With respect to the motor features of OT, both the cerebellum and sensorimotor networks could be involved. Aside from their possible involvement in these motor symptoms, RSNs alterations might be involved in the pathogenesis of nonmotor manifestations associated with OT. These latter broader networks include the default mode network (DMN) and executive, frontoparietal, auditory/language, and visual networks. However, overall, RSNs integrity in OT patients has not previously been reported.

The present study, using fMRI, compares resting-state functional connectivity in OT patients and healthy controls (HCs) and specifically assessed the following RSNs: DMN, executive network, 2 frontoparietal networks (left- and right-lateralized), as well as sensorimotor, cerebellar, auditory/language, and visual networks. Our a priori study hypotheses were as follows: OT patients will show changes relative to HC in the cerebellar and sensorimotor networks; and several additional RSNs will be impaired in OT patients relative to HC, including the DMN, executive, and the frontoparietal networks (i.e., RSNs that are involved in cognitive processes).[15,16]

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2 Methods

2.1 Participants

Patients with OT were consecutively recruited from December 2011 to May 2013 from the outpatient neurology clinics of the University Hospital “12 de Octubre” in Madrid (Spain). Four neurologists, with expertise in movement disorders (JB-L, JPR, MM, and ÁS-F), examined these patients, who were referred to the outpatient neurology clinics with a subjective feeling of unsteadiness when standing, which was absent while walking, seated, or supine. Diagnoses of OT were assigned by the 4 neurologists using the Consensus Statement on Tremor by the Movement Disorder Society.[17]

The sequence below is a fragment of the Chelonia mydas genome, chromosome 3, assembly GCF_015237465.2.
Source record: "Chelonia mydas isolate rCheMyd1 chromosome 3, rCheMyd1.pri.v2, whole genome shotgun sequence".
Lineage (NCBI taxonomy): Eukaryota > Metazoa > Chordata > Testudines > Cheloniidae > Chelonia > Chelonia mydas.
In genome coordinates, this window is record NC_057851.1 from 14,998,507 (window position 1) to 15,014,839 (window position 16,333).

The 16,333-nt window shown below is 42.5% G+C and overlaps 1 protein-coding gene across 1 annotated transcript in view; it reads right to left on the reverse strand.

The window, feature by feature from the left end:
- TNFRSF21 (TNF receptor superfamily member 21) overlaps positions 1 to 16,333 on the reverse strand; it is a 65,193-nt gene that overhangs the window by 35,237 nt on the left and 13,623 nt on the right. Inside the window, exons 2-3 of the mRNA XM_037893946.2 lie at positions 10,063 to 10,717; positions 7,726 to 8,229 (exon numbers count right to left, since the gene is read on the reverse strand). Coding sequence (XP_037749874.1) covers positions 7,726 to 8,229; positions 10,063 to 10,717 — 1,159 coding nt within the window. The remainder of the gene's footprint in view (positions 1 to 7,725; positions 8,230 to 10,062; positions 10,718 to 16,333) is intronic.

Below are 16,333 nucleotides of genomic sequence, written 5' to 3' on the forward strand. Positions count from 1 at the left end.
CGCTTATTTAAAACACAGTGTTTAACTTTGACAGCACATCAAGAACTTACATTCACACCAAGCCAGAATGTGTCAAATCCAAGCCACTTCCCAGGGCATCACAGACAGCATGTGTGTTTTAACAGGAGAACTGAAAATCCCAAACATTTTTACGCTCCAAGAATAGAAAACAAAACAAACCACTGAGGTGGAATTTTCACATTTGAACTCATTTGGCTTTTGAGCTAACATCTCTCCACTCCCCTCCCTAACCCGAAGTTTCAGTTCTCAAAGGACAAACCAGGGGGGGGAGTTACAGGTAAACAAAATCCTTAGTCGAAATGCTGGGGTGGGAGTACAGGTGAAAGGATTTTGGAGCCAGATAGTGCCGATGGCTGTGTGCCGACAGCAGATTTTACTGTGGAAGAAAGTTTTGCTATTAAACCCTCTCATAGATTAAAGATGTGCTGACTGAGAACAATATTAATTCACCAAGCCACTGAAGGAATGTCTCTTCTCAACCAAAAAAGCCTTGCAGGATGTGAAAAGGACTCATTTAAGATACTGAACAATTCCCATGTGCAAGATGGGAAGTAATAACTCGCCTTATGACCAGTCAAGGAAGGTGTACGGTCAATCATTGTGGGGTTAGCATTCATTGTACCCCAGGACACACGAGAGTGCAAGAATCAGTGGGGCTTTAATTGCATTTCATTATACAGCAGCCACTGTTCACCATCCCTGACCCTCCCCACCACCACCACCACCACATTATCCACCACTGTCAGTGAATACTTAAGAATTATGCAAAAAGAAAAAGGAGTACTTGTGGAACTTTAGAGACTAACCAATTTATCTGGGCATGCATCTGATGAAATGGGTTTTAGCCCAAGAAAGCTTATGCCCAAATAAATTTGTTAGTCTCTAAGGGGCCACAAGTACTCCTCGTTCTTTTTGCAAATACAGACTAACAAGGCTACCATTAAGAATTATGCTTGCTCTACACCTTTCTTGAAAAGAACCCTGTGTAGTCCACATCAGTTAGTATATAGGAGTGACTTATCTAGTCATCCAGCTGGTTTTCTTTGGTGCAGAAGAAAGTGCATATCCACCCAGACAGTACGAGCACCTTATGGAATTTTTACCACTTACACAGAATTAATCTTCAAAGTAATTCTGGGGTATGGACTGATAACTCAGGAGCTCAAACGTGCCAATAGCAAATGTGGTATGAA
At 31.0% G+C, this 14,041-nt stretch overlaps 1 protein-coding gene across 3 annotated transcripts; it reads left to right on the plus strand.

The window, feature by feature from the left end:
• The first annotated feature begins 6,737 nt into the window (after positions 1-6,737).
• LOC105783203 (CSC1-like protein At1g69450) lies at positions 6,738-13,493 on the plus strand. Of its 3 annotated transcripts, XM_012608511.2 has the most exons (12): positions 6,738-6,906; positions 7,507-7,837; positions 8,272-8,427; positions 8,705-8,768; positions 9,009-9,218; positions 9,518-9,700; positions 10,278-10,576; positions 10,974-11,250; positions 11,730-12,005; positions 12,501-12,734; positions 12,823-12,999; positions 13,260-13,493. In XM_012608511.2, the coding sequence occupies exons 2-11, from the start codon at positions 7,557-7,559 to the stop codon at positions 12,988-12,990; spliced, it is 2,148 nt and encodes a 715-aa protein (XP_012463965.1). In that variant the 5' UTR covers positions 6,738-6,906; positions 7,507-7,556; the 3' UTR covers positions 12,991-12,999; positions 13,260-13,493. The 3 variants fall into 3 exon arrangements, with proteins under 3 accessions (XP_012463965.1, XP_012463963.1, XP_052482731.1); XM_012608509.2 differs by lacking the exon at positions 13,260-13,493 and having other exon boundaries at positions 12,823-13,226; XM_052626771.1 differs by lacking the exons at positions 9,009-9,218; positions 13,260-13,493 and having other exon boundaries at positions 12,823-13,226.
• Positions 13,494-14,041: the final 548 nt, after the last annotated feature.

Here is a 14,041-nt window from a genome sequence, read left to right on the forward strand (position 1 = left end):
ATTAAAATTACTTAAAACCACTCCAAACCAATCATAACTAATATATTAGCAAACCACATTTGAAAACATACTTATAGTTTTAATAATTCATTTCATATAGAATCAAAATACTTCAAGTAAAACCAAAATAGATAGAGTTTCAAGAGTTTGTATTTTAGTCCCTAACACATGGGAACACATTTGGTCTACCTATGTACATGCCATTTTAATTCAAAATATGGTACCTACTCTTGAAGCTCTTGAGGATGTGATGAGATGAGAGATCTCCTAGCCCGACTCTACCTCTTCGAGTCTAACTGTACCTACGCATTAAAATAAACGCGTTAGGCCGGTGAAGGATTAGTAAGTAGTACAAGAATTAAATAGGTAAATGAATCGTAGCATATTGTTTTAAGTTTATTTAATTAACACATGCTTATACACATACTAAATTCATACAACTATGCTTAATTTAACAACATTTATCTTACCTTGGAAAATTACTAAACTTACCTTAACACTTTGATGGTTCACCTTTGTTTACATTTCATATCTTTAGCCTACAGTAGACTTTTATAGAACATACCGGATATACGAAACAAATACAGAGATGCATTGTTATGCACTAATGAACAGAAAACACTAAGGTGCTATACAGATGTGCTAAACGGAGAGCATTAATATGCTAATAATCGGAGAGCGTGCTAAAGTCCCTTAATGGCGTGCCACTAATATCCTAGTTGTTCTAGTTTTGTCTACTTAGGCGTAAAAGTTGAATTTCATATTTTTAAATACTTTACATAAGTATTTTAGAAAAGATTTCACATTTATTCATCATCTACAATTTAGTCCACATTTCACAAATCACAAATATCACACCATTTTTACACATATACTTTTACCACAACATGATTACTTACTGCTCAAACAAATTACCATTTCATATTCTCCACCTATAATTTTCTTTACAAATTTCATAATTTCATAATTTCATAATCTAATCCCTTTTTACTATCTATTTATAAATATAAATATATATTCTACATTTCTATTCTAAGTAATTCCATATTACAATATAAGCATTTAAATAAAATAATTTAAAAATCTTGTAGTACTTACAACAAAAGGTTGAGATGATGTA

Of 21 eligible OT patients, 7 were excluded from the final cohort because they did not complete the neuropsychological testing or the MRI procedures. Finally, a strict criterion for head movement assessment was adopted (maximal absolute head movement less than 1.0 mm and 1.0° in the x, y, and z directions). One OT woman who failed to meet this criterion was excluded for this reason. No HC was excluded due to incomplete neuropsychological evaluation or refusal to perform MRI.

OT cases were 1:1 frequency-matched with HC. Frequency-matching was based on age, sex, and years of education.

HC were recruited from either relatives or friends of the health professionals working at the University Hospital “12 de Octubre” of Madrid (Spain) or among the relatives of patients who came to the neurological clinics for reasons other than OT (e.g., headache, dizziness). None reported having a 1st- or 2nd-degree relative with OT or essential tremor. Each control was examined by 2 neurologists (JPR and ÁS-F), to further rule out any neurological conditions, and by a neuropsychologist, as noted above.

According to a recently published comorbidity score developed in ambulatory care settings,[18] a comorbidity index was calculated. The presence of several conditions (atrial fibrillation, nonmetastatic cancer, metastatic cancer, chronic obstructive pulmonary disease, depression, dementia, diabetes, epilepsy [treated], heart failure, myocardial infarction, psychiatric disorders, renal disease, and stroke) resulted in the assignment of more points than others, and the score ranged from 0 to 28 (i.e., all conditions present).[18]